I hope you have enjoyed my online exhibition of this series of paintings. I've certainly had fun, and it has inspired me to do this more often. Each painting will be made available in the Strongsoutherly shop (see link above). The paintings are professionally stretched and either on Canvas or Linen. They are painted with Atelier Interactive and Golden paints, and are varnished with a matt varnish from Golden paints. Each painting is sold ready to hang with drings and wire, however once you get them home and have them up on the wall you may decide you want to take them to the framers, and of course that works too!
Meanwhile, stay tuned for more art and stories...you never know what's next.
Zanzibar is a place that had built up in my own personal mythology since childhood, full of interesting tales and culture, somewhere I desperately wanted to go. Even the word 'Zanzibar' is beautiful. I finally was able to visit for a friends wedding some years ago. I was to be one of her bridesmaids. She picked me up from the airport, a tiny airport, where I had flown in on an even tinier plane. 12 seater maybe? I sat next to the pilot, photographing the land below and wondering where on the island I would be staying. It had been a long haul, with many hours in Dubai Airport, many hours in Addis Abbiba Airport, in the mountains in Ethiopia, before a mad dash through Dar Es Salaam Airport in Tanzania to get on that tiny plane. Somehow, amazingly, my luggage made it the whole way too (something that hasn't always been the case).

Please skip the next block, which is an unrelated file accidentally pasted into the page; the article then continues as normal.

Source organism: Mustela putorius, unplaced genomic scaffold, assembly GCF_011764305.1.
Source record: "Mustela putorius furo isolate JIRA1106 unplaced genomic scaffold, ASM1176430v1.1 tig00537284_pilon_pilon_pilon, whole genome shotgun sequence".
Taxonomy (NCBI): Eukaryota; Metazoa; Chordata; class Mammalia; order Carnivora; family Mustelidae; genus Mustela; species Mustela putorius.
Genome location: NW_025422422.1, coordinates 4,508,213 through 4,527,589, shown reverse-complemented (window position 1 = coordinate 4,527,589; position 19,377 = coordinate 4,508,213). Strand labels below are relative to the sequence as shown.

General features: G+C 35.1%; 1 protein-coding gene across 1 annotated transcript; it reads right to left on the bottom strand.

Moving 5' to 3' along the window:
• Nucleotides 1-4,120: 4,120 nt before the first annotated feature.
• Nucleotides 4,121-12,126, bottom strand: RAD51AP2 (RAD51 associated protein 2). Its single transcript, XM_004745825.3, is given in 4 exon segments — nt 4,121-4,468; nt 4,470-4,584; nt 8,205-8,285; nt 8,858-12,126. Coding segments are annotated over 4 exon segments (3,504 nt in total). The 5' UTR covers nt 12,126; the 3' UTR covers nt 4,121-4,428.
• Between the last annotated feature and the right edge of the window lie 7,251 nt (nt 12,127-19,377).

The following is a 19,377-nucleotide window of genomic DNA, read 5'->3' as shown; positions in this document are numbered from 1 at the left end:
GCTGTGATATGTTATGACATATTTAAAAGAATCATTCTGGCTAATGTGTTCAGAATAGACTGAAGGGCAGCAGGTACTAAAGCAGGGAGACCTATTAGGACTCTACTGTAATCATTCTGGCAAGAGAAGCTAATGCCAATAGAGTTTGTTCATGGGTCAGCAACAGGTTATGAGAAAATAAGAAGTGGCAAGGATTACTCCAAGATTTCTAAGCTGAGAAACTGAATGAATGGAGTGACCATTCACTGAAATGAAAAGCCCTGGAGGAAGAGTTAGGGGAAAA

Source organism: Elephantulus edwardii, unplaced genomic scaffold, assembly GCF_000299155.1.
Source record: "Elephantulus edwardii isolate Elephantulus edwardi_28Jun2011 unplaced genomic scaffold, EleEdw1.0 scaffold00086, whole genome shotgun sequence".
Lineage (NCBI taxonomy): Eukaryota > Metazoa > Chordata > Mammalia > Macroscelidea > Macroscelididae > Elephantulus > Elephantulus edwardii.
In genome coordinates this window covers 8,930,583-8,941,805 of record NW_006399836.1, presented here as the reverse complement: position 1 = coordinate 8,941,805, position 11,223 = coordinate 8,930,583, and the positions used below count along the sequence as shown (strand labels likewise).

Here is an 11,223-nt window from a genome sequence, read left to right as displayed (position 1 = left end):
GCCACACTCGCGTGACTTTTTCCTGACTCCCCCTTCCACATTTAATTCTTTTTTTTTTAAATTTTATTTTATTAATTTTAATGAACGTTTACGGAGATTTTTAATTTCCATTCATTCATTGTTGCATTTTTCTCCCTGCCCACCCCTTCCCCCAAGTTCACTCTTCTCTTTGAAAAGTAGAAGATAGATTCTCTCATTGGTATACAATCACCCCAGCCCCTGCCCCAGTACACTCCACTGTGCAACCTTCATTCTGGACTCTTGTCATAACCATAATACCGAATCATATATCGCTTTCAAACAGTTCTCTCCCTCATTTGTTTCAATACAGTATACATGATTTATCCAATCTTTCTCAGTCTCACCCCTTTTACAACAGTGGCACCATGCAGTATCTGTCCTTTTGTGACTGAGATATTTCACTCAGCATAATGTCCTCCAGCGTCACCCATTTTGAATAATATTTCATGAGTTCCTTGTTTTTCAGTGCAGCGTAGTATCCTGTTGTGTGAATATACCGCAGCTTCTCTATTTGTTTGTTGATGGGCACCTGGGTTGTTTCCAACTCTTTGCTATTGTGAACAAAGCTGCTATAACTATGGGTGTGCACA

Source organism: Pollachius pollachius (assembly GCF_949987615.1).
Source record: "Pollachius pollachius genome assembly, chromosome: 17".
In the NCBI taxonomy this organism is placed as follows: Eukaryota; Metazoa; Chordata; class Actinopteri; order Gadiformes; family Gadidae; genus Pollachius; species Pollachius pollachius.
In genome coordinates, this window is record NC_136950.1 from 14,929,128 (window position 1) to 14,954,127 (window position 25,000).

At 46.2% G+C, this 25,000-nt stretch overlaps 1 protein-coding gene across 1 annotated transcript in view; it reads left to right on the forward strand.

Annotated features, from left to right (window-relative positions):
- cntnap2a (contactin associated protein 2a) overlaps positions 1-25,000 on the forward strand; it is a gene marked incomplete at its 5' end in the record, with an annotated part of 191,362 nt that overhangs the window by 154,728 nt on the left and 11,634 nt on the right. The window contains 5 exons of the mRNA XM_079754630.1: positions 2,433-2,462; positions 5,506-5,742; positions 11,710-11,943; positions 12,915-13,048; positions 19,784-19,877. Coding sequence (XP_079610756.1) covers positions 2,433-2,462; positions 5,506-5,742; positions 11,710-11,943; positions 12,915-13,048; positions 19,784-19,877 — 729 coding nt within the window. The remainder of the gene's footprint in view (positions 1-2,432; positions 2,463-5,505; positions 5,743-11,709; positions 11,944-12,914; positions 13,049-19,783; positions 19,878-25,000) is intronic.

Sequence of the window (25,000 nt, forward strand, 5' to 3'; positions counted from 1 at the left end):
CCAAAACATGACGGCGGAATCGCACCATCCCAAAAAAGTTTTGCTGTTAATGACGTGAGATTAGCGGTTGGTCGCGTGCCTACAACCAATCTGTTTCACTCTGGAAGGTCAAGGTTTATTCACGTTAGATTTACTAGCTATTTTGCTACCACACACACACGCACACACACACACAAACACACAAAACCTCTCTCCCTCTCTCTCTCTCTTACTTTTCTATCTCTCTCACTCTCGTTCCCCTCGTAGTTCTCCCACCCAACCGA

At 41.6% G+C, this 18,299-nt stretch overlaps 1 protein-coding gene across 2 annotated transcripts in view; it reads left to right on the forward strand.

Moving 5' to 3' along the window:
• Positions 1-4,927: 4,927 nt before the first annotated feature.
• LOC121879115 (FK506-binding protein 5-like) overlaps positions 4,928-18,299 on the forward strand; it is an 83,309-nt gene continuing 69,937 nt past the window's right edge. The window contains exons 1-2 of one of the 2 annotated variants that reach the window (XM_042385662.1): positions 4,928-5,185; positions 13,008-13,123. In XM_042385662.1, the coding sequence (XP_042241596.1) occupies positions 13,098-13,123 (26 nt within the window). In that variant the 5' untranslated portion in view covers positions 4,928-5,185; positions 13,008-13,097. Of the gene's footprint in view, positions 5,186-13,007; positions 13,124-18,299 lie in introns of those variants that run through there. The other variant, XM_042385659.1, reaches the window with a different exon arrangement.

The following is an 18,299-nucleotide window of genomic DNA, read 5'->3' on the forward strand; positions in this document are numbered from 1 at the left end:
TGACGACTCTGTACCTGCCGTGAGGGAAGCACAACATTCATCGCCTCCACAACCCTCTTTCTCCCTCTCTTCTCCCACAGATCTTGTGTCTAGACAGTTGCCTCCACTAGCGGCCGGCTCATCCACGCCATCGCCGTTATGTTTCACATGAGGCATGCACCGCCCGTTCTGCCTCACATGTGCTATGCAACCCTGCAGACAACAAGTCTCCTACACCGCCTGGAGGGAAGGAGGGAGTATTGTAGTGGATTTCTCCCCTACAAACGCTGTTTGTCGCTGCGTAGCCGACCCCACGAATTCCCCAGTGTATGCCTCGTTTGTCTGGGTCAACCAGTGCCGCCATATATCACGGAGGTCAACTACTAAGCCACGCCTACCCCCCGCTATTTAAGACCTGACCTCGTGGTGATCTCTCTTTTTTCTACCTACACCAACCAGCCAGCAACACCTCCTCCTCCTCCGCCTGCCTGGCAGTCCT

Driving along the dusty roads, I found myself in a place that was somewhere both of Africa, and of the Gulf and some other place. I could see the traditional costume of Omani men, with their dish dasha (white dress) and their embroidered hats but I knew this was Africa. There were Maasai warrior guards at the hotel gates, and there women in brightly coloured African dresses. The architecture too, showed diverse influence. There were coats, hauled by tired and not so happy donkeys, men on bicycles carrying a whole truckload of goods in their panniers and on every spare surface, little trucks and plenty of tooting.
Zanzibar was once part of the Portugese Empire, after Vasco de Gama landed in 1948. Before then, and since then the trade through Zanzibar has brought Indian, Persian, Arabic, even Indonesian, Malaysian and Chinese merchants. Each surely bringing there own influence. In the architecture, in the dress, the food, cultural traditions, and even craft traditions.
As we drove to my friends house, we passed a small mosque, right on prayer time, and the call of the Azaan, though differently intoned, with the African accent, was as familiar as it had been in the Arabian Gulf. A marker of the day, that many who have lived in Islamic cultures grow to love, irrespective of their religion (or lack of in my case).
There were chickens scavenging through the rubbish --- there was a lot of rubbish -- and there were kids roaming around. The houses and the back laneways that lead off the main streets where haphazardly located and not always following a clear path.
My friends house was facing the beach, in a row with other houses, all lined up along the shore, with their own night guards and often rented by westerners. In their garden, there was a long pathway leading down to the sand. An old wrought iron gate and a stone wall with railings separated the sand from the garden. And there, at the other side of the gate was a cow! It was staring at me. I was definitely in the right place, this was Zanzibar alright!!
All along the beach there were dhous of all sizes, small fishing dhou's, some with outrigger, and the larger ocean going boats like the trading dhou that still sail all around the indian ocean.